Facebook founder Mark Zuckerberg and his wife Priscilla Chan have announced the nearly 50 investigators they will be funding as part of the Chan Zuckerberg Biohub (CZ Biohub), a nonprofit created with the ambitious goal to eradicate all deadly disease in their children’s lifetime.
The couple announced in Sept. 2016 that they plan to invest an estimated $3 billion over the next 10 years to fund innovative solutions that combat numerous diseases, including heart disease, cancer, neurological conditions and infectious pathogens like Ebola and Zika.
The first round of CZ Biohub recipients will receive grants worth more than 50 million dollars.
The venture will work with three prominent colleges in the San Francisco area including Stanford, the University of California Berkeley and University of California San Francisco.
“We signed collaboration agreements with three of the top universities in the Bay Area to help invent the future of biotechnology,” explained Dr. Stephen Quake, Ph.D., the co-president of the biohub and a professor of bioengineering and applied physics, in an interview with R&D Magazine.
Selecting the Candidates
It wasn’t easy to narrow down the applicant pool, according to Quake.
“Over 750 people submitted a three-page application proposing risky but innovative ideas. In return, we’d provide them with the funding to work on their ideas in an unrestricted capacity,” said Quake regarding the application process.
A panel comprised of 60 prominent engineers and scientists sifted through the applications that came from the three universities. Submissions came from a diverse array of departments, including computer science, engineering and mathematics before settling on the final 47 participants.
“It’s a phenomenal gathering of talent working on issues like using computer science to help understand human health through the use of wearables,” added Quake.
One notable member of this program is Jure Leskovec, Ph.D., who is a computer scientist at Stanford and the chief scientist at Pinterest. His work at the biohub will focus on using data to help biologists comprehend the interactions between the genes and proteins exposed to drugs or disease, according to Nature.
Other investigators include Ada Poon, Ph.D., hailing from Stanford who is studying new techniques for miniaturing bioelectronics devices, and Markita Landry, Ph.D., who is working on nanosensor technology and near infrared imaging platforms designed to visualize neurotransmitters in the brain.
The CZ Biohub will institute policies that enable quick dissemination of research papers through pre-print servers. This will help inform other researchers of their work and expedite the discovery process.
Mapping the Human Body
Helping these investigators with their respective projects isn’t the only initiative the Biohub is working on.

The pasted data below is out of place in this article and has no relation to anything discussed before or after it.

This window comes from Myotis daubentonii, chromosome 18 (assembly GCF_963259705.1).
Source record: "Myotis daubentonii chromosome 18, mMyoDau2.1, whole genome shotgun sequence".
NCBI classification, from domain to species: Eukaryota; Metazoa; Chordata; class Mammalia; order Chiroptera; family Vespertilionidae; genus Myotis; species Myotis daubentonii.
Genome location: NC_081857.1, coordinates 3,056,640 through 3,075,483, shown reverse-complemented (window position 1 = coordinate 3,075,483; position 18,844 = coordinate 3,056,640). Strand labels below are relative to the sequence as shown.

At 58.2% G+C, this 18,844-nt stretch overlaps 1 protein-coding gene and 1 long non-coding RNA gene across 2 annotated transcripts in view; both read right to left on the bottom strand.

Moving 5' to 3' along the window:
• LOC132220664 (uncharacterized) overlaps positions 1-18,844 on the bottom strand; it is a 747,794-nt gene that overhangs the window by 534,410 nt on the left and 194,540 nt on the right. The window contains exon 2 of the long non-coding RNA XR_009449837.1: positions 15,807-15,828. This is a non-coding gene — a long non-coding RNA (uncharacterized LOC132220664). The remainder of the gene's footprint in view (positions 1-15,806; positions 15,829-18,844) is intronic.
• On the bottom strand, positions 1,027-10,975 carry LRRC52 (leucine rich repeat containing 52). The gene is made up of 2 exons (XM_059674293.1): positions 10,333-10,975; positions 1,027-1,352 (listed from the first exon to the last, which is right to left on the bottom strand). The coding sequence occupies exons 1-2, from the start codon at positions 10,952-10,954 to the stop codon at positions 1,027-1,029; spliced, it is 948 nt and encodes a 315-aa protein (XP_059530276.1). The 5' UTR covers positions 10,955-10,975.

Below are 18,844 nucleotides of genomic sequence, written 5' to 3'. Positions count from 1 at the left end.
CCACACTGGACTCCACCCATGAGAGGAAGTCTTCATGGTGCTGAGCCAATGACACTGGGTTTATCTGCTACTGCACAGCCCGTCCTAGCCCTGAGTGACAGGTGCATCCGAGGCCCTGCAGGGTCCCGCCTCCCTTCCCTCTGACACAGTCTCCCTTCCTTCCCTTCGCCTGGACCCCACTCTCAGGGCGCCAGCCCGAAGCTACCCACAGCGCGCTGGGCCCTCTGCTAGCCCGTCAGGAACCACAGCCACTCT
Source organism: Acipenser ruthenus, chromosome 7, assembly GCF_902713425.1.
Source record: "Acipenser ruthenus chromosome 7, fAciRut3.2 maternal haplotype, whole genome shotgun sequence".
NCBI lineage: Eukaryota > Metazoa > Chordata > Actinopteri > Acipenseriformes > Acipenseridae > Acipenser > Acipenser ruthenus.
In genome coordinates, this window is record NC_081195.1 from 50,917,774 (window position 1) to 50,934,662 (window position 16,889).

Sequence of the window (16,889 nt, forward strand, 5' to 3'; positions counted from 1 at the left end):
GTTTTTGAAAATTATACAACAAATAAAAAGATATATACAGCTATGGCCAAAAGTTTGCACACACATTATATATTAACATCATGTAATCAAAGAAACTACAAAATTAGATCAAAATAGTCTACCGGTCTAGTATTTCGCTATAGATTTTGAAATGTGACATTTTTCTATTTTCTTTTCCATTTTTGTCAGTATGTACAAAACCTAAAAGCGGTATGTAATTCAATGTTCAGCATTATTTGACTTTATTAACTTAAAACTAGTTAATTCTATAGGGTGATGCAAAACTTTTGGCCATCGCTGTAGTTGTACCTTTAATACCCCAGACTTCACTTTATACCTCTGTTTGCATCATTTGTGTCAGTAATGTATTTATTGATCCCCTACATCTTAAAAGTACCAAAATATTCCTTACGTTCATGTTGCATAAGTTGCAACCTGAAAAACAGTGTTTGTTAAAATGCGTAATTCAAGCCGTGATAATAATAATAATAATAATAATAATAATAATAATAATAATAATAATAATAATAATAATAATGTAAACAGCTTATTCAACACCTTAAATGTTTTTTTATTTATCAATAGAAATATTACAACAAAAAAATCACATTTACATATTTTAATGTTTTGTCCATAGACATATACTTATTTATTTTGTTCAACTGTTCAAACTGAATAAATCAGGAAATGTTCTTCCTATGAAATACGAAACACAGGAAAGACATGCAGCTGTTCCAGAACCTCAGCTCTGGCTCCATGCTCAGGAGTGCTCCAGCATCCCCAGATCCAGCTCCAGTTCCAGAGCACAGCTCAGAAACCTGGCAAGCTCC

The Cell Atlas is envisioned as a, “shared resource for health and disease that could be broadly useful across a wide variety of fields,” said Quake.
Essentially, it will be a compendium of information describing and defining the cellular basis of health and disease. A team of engineers, biologists, and technologists will use tools like single-cell genomics to create a detailed genetic analysis going cell by cell and organ to organ.
Well-known gene-editing technology CRISPR will play a role in this endeavor as well. The team will use the tool to conduct experiments where they could analyze how a specific combination of on-or-off genes could hinder or reverse the progression of a disease.
Furthermore, the scientists could eventually “annotate” the Atlas with tiny fluorescent tags to identify certain proteins in each cell that are responsible for producing a number of bodily functions.
Outcomes from this enterprise could include creating an expansive list of immune cells that could help drug companies create a suite of innovative autoimmune therapies.
Combatting Infectious Diseases
Viral infections are also a focus on the Biohub.
“We want to develop new technologies to diagnose, prevent, and treat disease,” said Quake.
Potential avenues being explored by the Infectious Disease initiative include using genomic sequencing to create a universal diagnostic test that could pinpoint any infectious disease with a high level of accuracy.
Using a mix of structural biology, machine learning, and computer-assisted protein design to produce potent vaccine candidates is on the docket as well.
The emergence of infectious pathogens like Ebola, SARS, and Zika has forced the healthcare industry to consider new ways of responding to these incidents.
Experts criticized the U.S. response to 2014 Ebola outbreak, stressing the need for a robust emergency operation capacity at the World Health Organization whereas developing drugs for this disease was a laborious process.
Investigators will gain a five-year appointment and up to $1.5 million in funding to kick start their research projects.
There are other research institutes forming in Silicon Valley, but with slightly different approaches. Sean Parker, the entrepreneur behind notorious music-sharing service Napster, launched a consortium aimed at immunotherapy research as well as a separate operation geared towards allergy research.
However, Quake said the Biohub concept appeals to a lot of researchers.
“There’s only a small number of faculty positions available each year and not everyone wants to teach, so we want the Biohub to be an alternate career path for researchers who love science,” he said.